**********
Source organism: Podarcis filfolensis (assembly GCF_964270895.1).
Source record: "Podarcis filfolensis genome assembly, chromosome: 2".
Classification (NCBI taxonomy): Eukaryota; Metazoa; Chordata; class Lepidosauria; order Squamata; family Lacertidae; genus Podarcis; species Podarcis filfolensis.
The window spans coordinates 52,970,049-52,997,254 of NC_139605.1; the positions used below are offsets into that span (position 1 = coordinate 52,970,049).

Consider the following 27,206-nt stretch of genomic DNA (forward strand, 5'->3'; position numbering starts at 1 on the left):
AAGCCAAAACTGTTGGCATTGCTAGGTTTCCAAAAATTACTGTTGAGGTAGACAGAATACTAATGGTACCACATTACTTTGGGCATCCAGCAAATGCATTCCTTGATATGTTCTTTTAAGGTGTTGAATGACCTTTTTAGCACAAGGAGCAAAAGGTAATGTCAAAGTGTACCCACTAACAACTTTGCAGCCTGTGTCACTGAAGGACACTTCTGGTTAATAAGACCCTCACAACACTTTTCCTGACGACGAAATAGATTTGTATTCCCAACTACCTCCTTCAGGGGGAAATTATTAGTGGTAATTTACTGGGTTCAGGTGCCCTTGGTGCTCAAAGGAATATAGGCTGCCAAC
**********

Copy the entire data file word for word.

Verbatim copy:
Source organism: Podarcis filfolensis (assembly GCF_964270895.1).
Source record: "Podarcis filfolensis genome assembly, chromosome: 2".
Classification (NCBI taxonomy): Eukaryota; Metazoa; Chordata; class Lepidosauria; order Squamata; family Lacertidae; genus Podarcis; species Podarcis filfolensis.
The window spans coordinates 52,970,049-52,997,254 of NC_139605.1; the positions used below are offsets into that span (position 1 = coordinate 52,970,049).

Consider the following 27,206-nt stretch of genomic DNA (forward strand, 5'->3'; position numbering starts at 1 on the left):
AAGCCAAAACTGTTGGCATTGCTAGGTTTCCAAAAATTACTGTTGAGGTAGACAGAATACTAATGGTACCACATTACTTTGGGCATCCAGCAAATGCATTCCTTGATATGTTCTTTTAAGGTGTTGAATGACCTTTTTAGCACAAGGAGCAAAAGGTAATGTCAAAGTGTACCCACTAACAACTTTGCAGCCTGTGTCACTGAAGGACACTTCTGGTTAATAAGACCCTCACAACACTTTTCCTGACGACGAAATAGATTTGTATTCCCAACTACCTCCTTCAGGGGGAAATTATTAGTGGTAATTTACTGGGTTCAGGTGCCCTTGGTGCTCAAAGGAATATAGGCTGCCAAC